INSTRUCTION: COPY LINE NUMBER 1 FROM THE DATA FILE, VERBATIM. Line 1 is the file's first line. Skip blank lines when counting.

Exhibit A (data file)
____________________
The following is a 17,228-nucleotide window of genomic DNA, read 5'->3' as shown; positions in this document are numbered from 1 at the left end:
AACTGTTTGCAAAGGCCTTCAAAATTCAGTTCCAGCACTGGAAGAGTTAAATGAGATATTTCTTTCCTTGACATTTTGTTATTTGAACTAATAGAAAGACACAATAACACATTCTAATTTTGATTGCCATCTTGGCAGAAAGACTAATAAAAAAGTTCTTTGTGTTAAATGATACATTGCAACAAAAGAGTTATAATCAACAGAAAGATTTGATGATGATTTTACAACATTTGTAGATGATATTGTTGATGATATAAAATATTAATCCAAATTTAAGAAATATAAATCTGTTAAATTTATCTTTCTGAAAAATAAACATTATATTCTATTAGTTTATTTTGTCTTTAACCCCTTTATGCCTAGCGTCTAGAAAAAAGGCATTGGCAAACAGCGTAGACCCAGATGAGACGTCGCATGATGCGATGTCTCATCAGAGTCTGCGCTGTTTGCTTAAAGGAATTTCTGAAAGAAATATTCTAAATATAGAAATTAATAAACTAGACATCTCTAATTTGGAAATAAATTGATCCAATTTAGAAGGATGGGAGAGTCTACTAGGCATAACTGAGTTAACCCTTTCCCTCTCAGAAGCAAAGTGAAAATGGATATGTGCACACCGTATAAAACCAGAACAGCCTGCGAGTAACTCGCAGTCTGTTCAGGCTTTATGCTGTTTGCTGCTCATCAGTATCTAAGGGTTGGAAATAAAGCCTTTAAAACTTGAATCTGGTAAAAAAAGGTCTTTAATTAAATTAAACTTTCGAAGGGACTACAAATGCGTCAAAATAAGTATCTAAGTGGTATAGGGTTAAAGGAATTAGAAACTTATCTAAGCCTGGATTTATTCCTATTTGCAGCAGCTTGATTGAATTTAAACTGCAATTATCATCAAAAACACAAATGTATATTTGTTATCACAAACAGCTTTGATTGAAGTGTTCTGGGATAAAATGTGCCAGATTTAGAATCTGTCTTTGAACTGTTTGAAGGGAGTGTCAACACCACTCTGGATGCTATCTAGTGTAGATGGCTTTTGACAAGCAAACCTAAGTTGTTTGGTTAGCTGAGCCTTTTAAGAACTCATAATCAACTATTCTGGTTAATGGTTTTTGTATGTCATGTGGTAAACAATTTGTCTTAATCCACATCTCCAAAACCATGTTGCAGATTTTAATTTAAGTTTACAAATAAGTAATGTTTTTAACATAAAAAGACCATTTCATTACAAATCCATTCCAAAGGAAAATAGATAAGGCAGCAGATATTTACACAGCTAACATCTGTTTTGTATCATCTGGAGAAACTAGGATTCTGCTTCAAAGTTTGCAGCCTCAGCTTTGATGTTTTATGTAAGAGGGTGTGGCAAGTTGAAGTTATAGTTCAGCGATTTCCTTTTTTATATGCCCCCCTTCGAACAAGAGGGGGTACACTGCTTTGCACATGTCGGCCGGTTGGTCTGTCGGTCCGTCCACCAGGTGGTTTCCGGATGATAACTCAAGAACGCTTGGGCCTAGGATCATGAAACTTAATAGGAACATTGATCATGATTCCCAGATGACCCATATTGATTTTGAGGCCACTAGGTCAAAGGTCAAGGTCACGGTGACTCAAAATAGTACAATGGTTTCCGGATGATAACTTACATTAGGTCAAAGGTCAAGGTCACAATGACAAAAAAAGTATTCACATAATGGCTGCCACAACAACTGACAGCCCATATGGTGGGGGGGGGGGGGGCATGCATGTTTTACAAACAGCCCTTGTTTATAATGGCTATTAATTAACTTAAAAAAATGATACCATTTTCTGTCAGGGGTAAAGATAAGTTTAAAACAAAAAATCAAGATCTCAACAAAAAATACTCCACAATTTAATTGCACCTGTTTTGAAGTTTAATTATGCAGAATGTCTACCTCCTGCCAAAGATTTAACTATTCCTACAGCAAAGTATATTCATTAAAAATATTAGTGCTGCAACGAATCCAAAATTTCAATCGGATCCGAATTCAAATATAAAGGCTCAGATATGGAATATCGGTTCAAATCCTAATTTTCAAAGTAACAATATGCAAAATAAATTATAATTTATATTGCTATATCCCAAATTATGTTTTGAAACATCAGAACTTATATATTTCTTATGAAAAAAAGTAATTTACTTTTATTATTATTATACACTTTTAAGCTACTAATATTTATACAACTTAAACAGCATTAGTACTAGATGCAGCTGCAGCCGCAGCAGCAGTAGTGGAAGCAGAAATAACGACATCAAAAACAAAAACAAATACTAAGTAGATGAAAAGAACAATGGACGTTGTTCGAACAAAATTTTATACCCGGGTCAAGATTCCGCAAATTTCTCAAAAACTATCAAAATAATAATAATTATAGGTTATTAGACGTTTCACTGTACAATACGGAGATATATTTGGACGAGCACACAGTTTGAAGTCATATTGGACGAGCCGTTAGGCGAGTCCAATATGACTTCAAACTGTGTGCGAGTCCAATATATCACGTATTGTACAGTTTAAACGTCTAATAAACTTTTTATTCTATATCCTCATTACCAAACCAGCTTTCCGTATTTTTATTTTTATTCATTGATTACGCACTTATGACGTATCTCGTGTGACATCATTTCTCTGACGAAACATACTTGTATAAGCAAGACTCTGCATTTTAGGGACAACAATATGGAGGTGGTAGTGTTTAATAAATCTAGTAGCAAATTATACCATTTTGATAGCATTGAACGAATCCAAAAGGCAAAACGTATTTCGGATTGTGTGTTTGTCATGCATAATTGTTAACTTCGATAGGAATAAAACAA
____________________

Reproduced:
The following is a 17,228-nucleotide window of genomic DNA, read 5'->3' as shown; positions in this document are numbered from 1 at the left end: